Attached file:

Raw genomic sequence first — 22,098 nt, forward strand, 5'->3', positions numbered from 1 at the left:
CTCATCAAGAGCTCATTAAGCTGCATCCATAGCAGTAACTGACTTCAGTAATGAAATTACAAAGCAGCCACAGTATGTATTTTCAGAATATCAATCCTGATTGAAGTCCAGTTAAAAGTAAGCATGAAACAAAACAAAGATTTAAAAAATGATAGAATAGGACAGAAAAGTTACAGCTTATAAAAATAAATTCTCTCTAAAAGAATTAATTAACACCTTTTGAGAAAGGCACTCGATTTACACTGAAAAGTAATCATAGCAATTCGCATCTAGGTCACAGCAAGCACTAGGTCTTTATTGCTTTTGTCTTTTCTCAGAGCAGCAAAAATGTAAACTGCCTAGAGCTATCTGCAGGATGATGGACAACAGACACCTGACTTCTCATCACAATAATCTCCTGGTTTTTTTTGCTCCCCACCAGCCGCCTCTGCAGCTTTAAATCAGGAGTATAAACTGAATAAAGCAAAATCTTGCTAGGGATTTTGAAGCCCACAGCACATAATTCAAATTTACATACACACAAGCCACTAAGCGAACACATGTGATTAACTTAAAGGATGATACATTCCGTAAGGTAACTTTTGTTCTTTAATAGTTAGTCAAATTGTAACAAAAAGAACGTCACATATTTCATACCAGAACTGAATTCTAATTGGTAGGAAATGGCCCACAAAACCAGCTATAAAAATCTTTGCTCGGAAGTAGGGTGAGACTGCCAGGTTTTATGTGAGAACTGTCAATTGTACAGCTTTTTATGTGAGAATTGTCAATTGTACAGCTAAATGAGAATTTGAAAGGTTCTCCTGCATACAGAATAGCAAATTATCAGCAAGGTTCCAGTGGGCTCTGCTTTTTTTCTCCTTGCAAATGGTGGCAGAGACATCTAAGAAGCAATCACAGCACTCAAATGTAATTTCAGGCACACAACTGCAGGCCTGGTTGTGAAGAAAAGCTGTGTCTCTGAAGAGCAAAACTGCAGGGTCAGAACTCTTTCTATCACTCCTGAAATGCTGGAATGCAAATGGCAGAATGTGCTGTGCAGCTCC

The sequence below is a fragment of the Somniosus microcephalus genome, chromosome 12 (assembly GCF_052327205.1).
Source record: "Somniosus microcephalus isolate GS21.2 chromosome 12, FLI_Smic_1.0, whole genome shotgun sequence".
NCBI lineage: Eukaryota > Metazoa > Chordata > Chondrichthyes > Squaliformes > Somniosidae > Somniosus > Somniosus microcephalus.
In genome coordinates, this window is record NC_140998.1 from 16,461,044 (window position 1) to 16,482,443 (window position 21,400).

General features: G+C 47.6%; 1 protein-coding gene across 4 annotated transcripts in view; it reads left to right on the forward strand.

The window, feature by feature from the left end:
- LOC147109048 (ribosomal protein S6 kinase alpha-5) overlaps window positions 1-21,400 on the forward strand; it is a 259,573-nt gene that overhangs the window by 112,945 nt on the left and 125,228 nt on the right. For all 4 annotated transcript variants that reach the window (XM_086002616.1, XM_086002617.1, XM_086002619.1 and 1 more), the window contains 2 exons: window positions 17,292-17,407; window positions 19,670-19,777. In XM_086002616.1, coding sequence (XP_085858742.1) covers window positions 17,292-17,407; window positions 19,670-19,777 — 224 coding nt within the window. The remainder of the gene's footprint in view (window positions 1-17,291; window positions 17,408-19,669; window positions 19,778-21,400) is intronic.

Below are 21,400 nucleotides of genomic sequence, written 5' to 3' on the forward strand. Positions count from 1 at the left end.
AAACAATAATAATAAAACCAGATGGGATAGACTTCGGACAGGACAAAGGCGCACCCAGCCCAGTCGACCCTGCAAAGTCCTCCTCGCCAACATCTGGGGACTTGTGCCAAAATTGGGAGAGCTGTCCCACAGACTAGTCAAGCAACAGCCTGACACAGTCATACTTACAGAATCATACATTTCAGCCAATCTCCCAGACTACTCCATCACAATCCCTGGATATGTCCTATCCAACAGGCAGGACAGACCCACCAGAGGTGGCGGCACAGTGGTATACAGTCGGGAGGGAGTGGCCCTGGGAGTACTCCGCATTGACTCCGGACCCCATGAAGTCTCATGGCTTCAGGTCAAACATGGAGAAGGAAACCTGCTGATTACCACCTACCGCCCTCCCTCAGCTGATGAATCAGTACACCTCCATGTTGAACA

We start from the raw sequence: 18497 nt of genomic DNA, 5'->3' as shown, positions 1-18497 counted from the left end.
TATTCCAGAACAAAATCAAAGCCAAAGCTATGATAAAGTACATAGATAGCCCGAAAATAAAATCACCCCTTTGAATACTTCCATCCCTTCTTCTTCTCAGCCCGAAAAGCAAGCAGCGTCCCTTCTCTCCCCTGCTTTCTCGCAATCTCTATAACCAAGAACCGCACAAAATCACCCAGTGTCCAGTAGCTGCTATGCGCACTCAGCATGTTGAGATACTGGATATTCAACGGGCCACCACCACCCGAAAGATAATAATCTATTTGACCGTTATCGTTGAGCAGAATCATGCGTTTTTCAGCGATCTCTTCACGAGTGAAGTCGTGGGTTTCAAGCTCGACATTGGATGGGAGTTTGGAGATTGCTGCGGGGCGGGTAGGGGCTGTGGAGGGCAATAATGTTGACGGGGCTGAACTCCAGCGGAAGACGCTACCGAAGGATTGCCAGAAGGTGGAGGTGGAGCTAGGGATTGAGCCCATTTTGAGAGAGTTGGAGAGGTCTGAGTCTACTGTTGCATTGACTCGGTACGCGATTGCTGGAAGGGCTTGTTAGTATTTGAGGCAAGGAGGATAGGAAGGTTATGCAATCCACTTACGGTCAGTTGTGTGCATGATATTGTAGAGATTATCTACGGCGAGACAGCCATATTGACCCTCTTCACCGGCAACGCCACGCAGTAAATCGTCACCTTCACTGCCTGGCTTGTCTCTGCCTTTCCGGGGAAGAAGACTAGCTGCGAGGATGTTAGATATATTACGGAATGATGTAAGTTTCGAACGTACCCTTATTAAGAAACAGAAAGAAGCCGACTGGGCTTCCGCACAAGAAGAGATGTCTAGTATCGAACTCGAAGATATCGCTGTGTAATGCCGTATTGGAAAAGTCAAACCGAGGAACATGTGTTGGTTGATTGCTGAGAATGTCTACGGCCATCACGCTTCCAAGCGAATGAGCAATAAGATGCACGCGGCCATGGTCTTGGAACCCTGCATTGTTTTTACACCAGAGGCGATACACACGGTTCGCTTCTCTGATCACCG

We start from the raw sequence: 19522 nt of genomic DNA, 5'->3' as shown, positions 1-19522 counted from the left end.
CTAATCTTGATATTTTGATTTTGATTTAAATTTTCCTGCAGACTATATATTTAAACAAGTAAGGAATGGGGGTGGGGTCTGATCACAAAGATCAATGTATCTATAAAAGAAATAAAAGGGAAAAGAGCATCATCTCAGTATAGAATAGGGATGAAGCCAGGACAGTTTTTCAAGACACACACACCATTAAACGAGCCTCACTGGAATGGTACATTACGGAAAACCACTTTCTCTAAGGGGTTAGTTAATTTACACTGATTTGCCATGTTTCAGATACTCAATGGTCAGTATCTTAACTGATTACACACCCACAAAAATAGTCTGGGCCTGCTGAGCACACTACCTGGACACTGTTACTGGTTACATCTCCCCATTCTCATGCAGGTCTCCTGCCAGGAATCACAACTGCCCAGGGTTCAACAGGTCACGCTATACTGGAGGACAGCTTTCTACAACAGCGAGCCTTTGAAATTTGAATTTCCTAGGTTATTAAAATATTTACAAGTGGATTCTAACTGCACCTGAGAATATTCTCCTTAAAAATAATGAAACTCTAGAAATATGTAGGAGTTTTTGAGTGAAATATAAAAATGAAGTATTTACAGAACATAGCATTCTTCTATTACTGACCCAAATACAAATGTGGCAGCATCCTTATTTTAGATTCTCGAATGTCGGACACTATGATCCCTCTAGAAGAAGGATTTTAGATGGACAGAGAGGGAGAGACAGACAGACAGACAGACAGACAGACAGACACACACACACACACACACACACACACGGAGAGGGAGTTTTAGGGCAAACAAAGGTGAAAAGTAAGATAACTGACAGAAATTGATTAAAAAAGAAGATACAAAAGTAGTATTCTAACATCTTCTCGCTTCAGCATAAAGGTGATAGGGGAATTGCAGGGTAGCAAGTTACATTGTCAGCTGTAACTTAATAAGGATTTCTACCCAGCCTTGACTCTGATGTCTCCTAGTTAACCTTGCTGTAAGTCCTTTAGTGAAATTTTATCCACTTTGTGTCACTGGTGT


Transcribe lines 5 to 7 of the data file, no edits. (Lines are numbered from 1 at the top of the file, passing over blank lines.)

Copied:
NCBI lineage: Eukaryota > Metazoa > Chordata > Chondrichthyes > Squaliformes > Somniosidae > Somniosus > Somniosus microcephalus.
In genome coordinates, this window is record NC_140998.1 from 16,461,044 (window position 1) to 16,482,443 (window position 21,400).

General features: G+C 47.6%; 1 protein-coding gene across 4 annotated transcripts in view; it reads left to right on the forward strand.